High school student leadership staying busy
It’s 12:15, lunch is over and you still have to get through this class. Then you have another class. Survival mode kicks in, just get through the day you tell yourself.
Some students may view high school as a necessary battle, but it doesn’t have to be that way. The Park City High School (PCHS) Student Council is trying to make each school day a little more enjoyable, explained Shaun Livingston, student body president.
The student council is responsible for a myriad of daytime and after-school activities including homecoming events, prom, assemblies, tailgating before football games, and ice cream socials. Dolly Duke, council member, said that, for example, they will try to organize a dress-up week or neon-themed dance during the middle of winter when kids start to feel they’ve hit the doldrums.
With homecoming less than a month away, student council members are storming around, trying to get things in place for the weeklong celebration, during which they will be responsible for organizing many of the activities.
Student council meets every other day during regular scheduled class time. During a typical class, advisor Jess Morrison explained, students will convene to give updates about the projects they’re working on, then they split to go and do whatever they have planned, depending on what projects have pressing needs.
The incumbent student body president, Shaun Livingston, explained that he wanted to participate in student leadership because he saw untapped potential in the school. He explained that as a sophomore, he had a vague vision about not only the learning, but the memories and experiences that he and his classmates could experience during high school.
Livingston explained how last year, he spent almost half the school year planning prom. He said that when the night arrived, he spent much of the evening running around tying up loose ends, and he didn’t spend as much time as he should have with his date. He said that, in the end, reactions from students who had an unforgettable prom experience made his night special, too.
Livingston said that the student council’s goal is to bring pride back into the school. He wants to create something that makes students want to participate in school-sponsored events and not just come because they know there will be an after party.
Students involved school government put a lot of energy into making school more meaningful for their peers, and they’re learning unique lessons in the process, explained Morrison.
For those on student council, Morrison observed that many are involved in multiple activities. If you look around the room, you find the environmental club president, the student representative to the school board, a student campaigning to start a volleyball club, and a handful of other self-starters. These students are busy, but Morrison said that they must also keep their grades up, because academic performance is a requirement to remain on student council.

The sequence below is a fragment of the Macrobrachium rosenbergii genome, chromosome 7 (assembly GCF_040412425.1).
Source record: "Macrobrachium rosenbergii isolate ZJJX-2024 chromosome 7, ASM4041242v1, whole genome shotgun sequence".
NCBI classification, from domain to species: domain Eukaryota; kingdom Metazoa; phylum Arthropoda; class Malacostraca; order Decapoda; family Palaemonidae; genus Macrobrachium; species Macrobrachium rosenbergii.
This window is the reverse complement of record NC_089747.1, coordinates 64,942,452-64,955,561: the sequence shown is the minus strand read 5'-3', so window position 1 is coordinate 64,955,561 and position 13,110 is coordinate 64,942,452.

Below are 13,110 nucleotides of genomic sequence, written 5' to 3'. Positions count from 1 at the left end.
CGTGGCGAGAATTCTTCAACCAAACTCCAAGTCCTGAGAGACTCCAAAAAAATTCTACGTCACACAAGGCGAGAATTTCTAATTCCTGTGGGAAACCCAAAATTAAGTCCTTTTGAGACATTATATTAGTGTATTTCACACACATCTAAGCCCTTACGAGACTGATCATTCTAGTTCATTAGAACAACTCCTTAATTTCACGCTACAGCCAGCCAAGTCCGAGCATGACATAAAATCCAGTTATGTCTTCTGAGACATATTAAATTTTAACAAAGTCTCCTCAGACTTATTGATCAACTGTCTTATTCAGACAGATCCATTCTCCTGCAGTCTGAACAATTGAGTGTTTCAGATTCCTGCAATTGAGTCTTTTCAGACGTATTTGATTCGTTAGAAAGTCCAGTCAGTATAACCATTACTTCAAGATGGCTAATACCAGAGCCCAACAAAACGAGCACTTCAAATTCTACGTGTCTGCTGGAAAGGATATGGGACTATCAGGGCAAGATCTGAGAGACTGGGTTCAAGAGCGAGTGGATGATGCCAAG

Some students learn unexpected lessons from student council. For instance, Morrison said his students hone business-like skills. The council brings in money through dances and other events, which goes into the sizeable budget that student council controls, explained Morrison.
Students are given the chance to manifest an idea from scratch, and Morrison said they bring a strong sense of ownership into the events they create. Some of the student council members said that when they attend events they helped organize, it’s more fun because they can appreciate all the details.
There are two routes students can take to be part of student council. Some students are elected, explained Elizabeth Tingey. She said that they must follow campaign rules such as spending limits, where they can hang signs, and what promotional items can be given away.
Anyone who wants to be student body president needs to plan ahead. The process starts by campaigning for junior vice president, which takes place at the end of a student’s sophomore year. The junior vice president will then take over as student body president the following year, when they become a senior. The student body president, junior vice president, junior representatives, sophomore representatives, and secretary/treasurer are positions students must campaign for.
Students can go a different route by submitting a resume and taking part in an interview process similar to applying for a job if they want an "applied position" on student council, explained Tingey.
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